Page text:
George Henry Boone Sr., 86, founder and owner of furniture, appliance store

February 28, 2002|By Frederick N. Rasmussen | Frederick N. Rasmussen,SUN STAFF

George Henry Boone Sr., founder and owner of Boone Furniture & Appliance Co. Inc. in Baltimore, died Monday of cancer at Chapel Hill Nursing Center in Randallstown. He was 86.

Born and raised in Memphis, Tenn., Mr. Boone attended high school through the 11th grade, when he left to help support his family. In 1942, his family moved to Baltimore, and he took a job as a crane operator in Bethlehem Steel Corp.'s Sparrows Point shipyard.

Mr. Boone's business acumen began early in life. While working at the shipyard and to make extra money, he collected empty soda bottles from his co-workers and cashed them in at the grocery store.

"Because of that, he got the nickname of `Bottle Man,'" said a son, George H. Boone Jr. of Crownsville, retired director of the Federal Drug Administration's Northeast Regional Laboratory.

In 1948, Mr. Boone opened Boone Furniture & Appliance Co. in the first floor of a Pulaski Street storefront, while his family lived in an apartment above the store.

Mr. Boone sold furniture, refrigerators, appliances and television sets, which were gaining popularity in the late 1940s and early 1950s.

"He had top-of-the-line furniture such as Thomasville, Lane and America of Martinsville. He also sold Maytag washing machines, Admiral television sets, and RCA and General Electric products," said Mr. Boone, who began working in the store as a 12-year-old with other family members.

"It was the first minority-owned furniture and appliance store in Baltimore," said Mr. Boone, who recalled his father as a "demanding boss."

"However, he taught us how to treat people fairly and the value of hard work," he said.

Not only did Mr. Boone provide top-quality merchandise to his customers, he also extended them credit.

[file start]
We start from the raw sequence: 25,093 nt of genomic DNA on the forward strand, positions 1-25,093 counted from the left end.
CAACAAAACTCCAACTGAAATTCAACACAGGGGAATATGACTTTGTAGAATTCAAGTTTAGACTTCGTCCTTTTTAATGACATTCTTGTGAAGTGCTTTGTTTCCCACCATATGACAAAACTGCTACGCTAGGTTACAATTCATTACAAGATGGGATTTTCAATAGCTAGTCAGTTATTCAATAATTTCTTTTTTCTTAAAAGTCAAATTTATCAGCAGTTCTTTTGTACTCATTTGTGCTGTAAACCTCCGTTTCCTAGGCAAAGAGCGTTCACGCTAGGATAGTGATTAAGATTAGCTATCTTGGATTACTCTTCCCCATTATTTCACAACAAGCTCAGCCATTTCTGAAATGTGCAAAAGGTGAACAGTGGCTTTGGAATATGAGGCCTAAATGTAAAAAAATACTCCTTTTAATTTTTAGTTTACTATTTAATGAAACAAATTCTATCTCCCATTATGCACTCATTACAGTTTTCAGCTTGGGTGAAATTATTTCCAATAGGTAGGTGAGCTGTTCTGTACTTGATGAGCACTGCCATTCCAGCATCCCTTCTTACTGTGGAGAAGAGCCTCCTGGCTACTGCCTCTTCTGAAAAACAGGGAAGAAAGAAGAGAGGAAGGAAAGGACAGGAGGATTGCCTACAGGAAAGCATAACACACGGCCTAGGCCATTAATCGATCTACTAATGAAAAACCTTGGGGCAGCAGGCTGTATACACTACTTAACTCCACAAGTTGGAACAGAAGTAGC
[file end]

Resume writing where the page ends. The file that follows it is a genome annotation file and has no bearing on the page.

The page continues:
"Many of our customers were the young and the elderly who had never established credit, so he opened up credit for them and charged no interest. He'd take no money down and would personally deliver their products to their homes. It was remarkable: Every week, they'd come in and make a payment. He just loved people, and they loved him," he said.

With business booming and outgrowing the Pulaski Street store, Mr. Boone moved to a larger store in 1955, taking over a former Great Atlantic & Pacific Tea Co. store on Brighton Street in West Baltimore.

Deliveries were made in two former bakery delivery trucks that had Mr. Boone's picture on the side.

He retired in 1997 from the business, which is now operated by two of his sons.

"He was a gentleman, always a gentleman," said Raymond M. Cain of Baltimore, a friend of 40 years.

"He was congenial, helpful and the kind of man who believed in people, not just making money," he said.

J. Martin Capehart of Reisterstown got to know Mr. Boone in 1948 when he purchased a Muntz television from him. "He made sure you got it and took care of the financing, too," he said.

Mr. Capehart also recalled his friend's interest in helping others.

"He was a friend to all mankind. As a black entrepreneur, he tried to make people's dreams a reality. He'd help other black merchants with their businesses and he helped those who had dark days. He'd do his best to carry them over the rough roads," he said.

He enjoyed traveling and eating Southern cooking, family members said.

"His only regret in life was that he never finished school, so he always placed a great deal of value on getting an education," his son said.

Mr. Boone was a member of New Shiloh Baptist Church.

Services will be held at noon Saturday at Vaughn C. Green Funeral Home, 5151 Baltimore National Pike.

He is survived by his wife of 67 years, the former Lena Cannon; two other sons, Edward L. Boone of Baltimore and Maurice L. Boone of Suitland; 11 grandchildren; 21 great-grandchildren; and two great-great-grandchildren.

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